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Comparison between Farmhand and She Dwelt amon the untrodden ways

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The poem Farmhand by James K. Baxter is about a self-conscious male who is only at easewhen working on the land. In contrast, She Dwelt Among the Untrodden Ways by William Wordsworth focuses on a girl called Lucy who has just died; she is described using natural metaphors. Baxter wrote his poem in the 20th Century, and Wordsworth wrote his in the 19th Century; despite the different eras both the poems' characters are closely related to nature. Even though Lucy and the Farmhand both seem at first glance very simple, and are ignored and judged by people before they are known by them; deep down they are complex are best understood when considered in relation to their natural environment. Through these poems, both poets express the viewpoint that people shouldn't make assumptions, and that there are personal feelings and experiences beneath the surface. The poem Farmhand is about a character who feels out of place and uncomfortable when he is around girls, even though he wishes that he had one to make him feel manly and 'run her fingers through his sandy hair'. The Farmhand thinks about them though, as he has 'awkward hopes' and 'envious dreams' that he likes to dwell upon, but that he obviously doesn't tell anyone about as he finds them almost embarrassing. ...read more.


Baxter directly links ploughing, one of the chores of the Farmhand, to the nature of the ocean as the 'earth wave breaking' when the plough runs over it. It is obvious to the reader that when the character is farming, he is in his element as his looks do not affect the way he does his job, in fact his 'hairy hands' are of use. The sound of a tractor engine to most is noisy and loud, but when the Farmhand is listening it is described almost as a song, that he is at ease the fact that it is 'clear, without fault', and finds its tune perfect-like a lover to it's partner. When forking bails of hay, it is easy to him, and his hands that had been clumsy around delicate girls on the dance floor become in tune to the job he performs effortlessly as the nature of it is part of him. He is given no name, and known through out the poem as the 'Farmhand'; this gives the impression that he is known by most by this name, and he lives for his job. All the stanzas contain enjambment, with only a full stop at the end of each, this could be interpreted that each stanza is a story or message alone. ...read more.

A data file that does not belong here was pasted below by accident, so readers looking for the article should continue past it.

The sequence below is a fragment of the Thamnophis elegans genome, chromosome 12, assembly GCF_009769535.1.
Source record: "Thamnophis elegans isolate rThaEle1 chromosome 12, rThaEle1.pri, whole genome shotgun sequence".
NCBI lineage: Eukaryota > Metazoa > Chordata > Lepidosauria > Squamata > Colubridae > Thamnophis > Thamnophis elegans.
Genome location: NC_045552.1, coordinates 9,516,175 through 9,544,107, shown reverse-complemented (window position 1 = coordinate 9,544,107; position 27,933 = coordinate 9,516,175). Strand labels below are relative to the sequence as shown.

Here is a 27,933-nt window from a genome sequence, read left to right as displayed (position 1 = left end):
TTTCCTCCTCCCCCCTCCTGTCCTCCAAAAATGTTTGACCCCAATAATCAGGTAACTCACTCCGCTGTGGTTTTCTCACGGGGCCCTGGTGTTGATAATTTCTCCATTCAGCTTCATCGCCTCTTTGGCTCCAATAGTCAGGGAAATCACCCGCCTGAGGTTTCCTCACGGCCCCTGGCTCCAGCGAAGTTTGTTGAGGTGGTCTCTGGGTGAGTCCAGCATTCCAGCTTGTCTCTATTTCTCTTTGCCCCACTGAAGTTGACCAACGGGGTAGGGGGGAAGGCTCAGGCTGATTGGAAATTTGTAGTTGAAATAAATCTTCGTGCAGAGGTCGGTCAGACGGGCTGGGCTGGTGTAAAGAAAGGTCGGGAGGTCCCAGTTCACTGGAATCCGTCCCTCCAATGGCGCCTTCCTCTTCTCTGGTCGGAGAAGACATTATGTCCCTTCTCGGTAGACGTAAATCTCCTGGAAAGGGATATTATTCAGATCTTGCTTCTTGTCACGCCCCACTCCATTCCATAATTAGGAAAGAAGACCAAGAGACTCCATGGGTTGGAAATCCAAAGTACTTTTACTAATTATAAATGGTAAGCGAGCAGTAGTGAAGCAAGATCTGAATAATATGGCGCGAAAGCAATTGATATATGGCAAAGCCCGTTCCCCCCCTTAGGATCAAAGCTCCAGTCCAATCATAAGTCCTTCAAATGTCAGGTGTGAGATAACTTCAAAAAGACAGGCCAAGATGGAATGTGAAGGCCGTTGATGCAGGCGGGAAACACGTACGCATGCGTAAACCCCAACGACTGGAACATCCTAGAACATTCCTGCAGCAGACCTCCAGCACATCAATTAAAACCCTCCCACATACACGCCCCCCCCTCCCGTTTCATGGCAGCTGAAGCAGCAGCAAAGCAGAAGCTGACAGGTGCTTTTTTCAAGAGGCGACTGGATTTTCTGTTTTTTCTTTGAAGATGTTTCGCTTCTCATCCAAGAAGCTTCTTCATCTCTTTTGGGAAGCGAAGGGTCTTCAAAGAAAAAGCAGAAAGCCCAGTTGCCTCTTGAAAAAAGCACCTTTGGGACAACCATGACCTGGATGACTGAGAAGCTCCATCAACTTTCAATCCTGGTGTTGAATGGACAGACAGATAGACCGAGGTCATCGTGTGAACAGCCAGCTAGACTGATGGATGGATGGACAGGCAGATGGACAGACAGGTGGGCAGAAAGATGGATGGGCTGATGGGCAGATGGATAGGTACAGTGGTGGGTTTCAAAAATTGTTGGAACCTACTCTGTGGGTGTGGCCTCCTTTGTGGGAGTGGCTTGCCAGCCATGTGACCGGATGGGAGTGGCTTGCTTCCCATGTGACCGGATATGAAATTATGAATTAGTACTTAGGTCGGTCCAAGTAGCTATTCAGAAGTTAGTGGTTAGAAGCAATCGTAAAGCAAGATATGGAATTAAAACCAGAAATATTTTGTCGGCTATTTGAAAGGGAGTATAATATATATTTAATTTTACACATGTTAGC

might be that she is the brightest and best for Wordsworth; another complement that could come from it is that Venus is also the goddess of love. The use of both the violet and the star implies that she is more complex, and has more depth, than when she meets your eye, or it might be about her personality, she is, at first, shy (the violet), but when you got to know her she was as vibrant as a star. It could also be that she was as beautiful as both as star and a violet. Lucy could be referred to as the 'child of nature' as she lives among the 'untrodden ways' could be interpreted that she lived in the woods, or somewhere when there was bareness and remoteness, where no one had been before. I think that both the characters in the poems are shy, but the Lucy in She Dwelt Among the Untrodden Ways does not mind because she is contented with her solidarity. I believe the Farmhand is the more powerful poem because his awkwardness around females and the contrast with the farm emphasizes his true place in life more effectively than the idea that Lucy is hidden from the rest of the world and her death. ...read more.

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